Labour Now Faces a Crisis That Threatens Its Very Existence

William Boyd’s post-crash novel Ordinary Thunderstorms tells the story of how a fluke experience can destroy at a stroke an individual’s security.

The protagonist, Adam Kindred, goes from having the comfort of a promising white collar career to living rough on the streets. 

He discovers that all we hold dear - family, an education, financial and job security - are terrifyingly fragile. 

The same can apply to political parties. As the general election has proven, our political organisations are built on flimsy foundations. 

Beyond membership, which is a poor indicator given that many members are disengaged and remain with a party more by habit than conviction, a party’s fortune relies on that most unreliable of factors: electoral success.

There is no right for a party to exist. Voters are not beholden to nostalgia or a respect for history when they enter a ballot box and they make their decisions out of self interest. They may vote for a party because they want a certain tax break or disagree with the way welfare is spent. 

the majority of us vote for our own priorities, not out of allegiance

Then there are those for whom self interest is altruistic because they believe that life is better if others around them also prosper. 

In the end, the majority of us vote for our own priorities, not out of any allegiance. 

This is the cruel reality to which the Liberal Democrats woke up to on May 8. A party which ten years ago boasted 62 Members of Parliament now has just eight. 

The assumption that office bequeaths security is just that: an assumption. It has been proved in Canada where the Progressive Conservative Party went from having 211 seats in 1984 to just two in 1993 and in Greece where Pasok has gone from having 158 seats in 2000 to 13 in this year’s election.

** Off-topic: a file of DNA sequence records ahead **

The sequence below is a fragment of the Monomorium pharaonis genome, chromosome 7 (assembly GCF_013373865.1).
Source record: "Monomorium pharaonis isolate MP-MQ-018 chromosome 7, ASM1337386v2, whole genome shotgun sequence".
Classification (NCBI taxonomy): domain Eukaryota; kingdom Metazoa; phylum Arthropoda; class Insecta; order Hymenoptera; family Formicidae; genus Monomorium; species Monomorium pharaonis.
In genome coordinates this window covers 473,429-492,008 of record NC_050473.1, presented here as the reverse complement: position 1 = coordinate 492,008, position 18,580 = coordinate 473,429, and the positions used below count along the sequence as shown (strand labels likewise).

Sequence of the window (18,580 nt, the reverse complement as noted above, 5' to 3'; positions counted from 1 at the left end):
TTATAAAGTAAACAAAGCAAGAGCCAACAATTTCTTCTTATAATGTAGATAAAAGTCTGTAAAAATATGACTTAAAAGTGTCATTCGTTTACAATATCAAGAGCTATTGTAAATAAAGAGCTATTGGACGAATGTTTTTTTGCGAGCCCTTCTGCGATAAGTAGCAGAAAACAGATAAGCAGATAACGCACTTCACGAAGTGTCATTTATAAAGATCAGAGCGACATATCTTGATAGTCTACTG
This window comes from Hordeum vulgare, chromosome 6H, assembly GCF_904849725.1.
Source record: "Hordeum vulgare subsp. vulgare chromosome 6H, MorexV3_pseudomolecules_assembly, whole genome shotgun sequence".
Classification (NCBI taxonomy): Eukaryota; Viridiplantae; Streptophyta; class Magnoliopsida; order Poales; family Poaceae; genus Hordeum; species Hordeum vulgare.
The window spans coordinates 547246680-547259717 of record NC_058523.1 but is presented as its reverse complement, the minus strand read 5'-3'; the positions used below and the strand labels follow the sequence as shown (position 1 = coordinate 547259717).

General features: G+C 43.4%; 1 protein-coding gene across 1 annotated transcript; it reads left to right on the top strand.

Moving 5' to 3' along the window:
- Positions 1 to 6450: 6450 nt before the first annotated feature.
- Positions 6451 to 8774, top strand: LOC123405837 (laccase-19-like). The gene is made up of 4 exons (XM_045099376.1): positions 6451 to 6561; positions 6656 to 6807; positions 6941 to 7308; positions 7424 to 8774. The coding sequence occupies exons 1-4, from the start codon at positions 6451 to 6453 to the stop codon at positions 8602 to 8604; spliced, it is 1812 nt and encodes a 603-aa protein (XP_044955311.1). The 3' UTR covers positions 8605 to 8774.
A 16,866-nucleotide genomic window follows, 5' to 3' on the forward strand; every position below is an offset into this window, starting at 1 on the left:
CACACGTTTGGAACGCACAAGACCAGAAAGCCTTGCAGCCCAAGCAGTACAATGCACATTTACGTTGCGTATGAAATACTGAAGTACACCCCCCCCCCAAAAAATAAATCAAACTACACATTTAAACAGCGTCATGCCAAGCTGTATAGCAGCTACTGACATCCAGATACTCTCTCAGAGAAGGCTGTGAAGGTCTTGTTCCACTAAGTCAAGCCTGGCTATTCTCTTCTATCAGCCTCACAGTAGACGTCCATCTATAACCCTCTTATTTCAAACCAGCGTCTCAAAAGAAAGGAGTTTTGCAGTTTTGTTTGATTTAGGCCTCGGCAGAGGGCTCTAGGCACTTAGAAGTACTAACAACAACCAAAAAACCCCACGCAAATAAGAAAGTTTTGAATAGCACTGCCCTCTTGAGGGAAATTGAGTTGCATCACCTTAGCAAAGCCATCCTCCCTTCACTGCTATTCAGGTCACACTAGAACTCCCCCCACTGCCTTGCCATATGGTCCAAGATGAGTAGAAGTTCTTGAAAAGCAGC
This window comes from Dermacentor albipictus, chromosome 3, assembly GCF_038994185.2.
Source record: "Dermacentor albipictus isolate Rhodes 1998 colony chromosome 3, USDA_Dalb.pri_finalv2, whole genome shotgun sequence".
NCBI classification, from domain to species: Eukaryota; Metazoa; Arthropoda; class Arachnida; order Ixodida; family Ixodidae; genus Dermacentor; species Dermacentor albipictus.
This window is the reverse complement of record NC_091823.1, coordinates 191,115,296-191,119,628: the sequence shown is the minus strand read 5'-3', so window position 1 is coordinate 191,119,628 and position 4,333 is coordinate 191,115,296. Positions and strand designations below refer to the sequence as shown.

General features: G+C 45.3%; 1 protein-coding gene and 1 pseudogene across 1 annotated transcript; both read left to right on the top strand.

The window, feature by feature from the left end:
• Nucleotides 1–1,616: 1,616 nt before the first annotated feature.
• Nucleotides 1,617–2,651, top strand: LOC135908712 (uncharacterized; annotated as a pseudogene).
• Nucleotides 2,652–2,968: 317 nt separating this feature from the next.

This is the spectre which hangs over Labour. A party once so sure of its purpose and so assured of its legitimacy, now faces a crisis which threatens it existence.

Of course, the darkest prognoses come in your darkest hour. Other parties have been here before. The death of Tory England was declared in 2001, while the writing of Labour’s post mortem has been a constant of British politics since Ramsay MacDonald’s national government.

Yet the problems facing Labour now are deeper and more insurmountable than at any time in its history. The question which has long hung over the party is now more pressing than ever: what is Labour for?

Nobody doubts its commitment to social justice and equality but values, especially when they are shared by other parties, are insufficient unless they are embossed with policy and direction.

The identity of Labour is unresolved. Is it still the party of the working man (the choice of gender is deliberate) or has it become a haven of metropolitan England? 

On a whole range of issues, from nationalism to the role of the state, the party either has no clear answer or has allowed its policies to stagnate.

The nightmare scenario is a repeat of the schism of the 1980s

Many are still peddling a form of centrally controlled statism in the age of Uber, others have preferred to ignore the question of national identity rather than respond to it.

In the north of England, the party’s working class base is under threat from UKIP, the rebuilding of its former Scottish stronghold will be a generational effort while in the south and east of England the party has all but disappeared. 

The electoral challenge is surpassed only by the ideological one. The party is being torn between those who believe it should learn the lessons from the Scottish rout to embrace the SNP’s anti-austerity agenda and those convinced the party can only win with a soft-left agenda that does nothing to frighten middle England. 

The nightmare scenario is a repeat of the schism of the 1980s with either the unions and the left or the modernisers seeking to strike out on their own.

Labour and its supporters were deluded about the limitations of the Ed Miliband years. They cannot afford to be deluded about what is at stake now.

Jason Beattie is the Political Editor of the Daily Mirror

More about the author

About the author

Jason Beattie is the political editor of the Daily Mirror. He has worked in Westminster for 15 years including spells on the Birmingham Post, Scotsman and the London Evening Standard. A hispanophile, he has also written for El Mundo and has a deep interest in Spanish and Catalan history, culture and food.

Follow Jason on Twitter.

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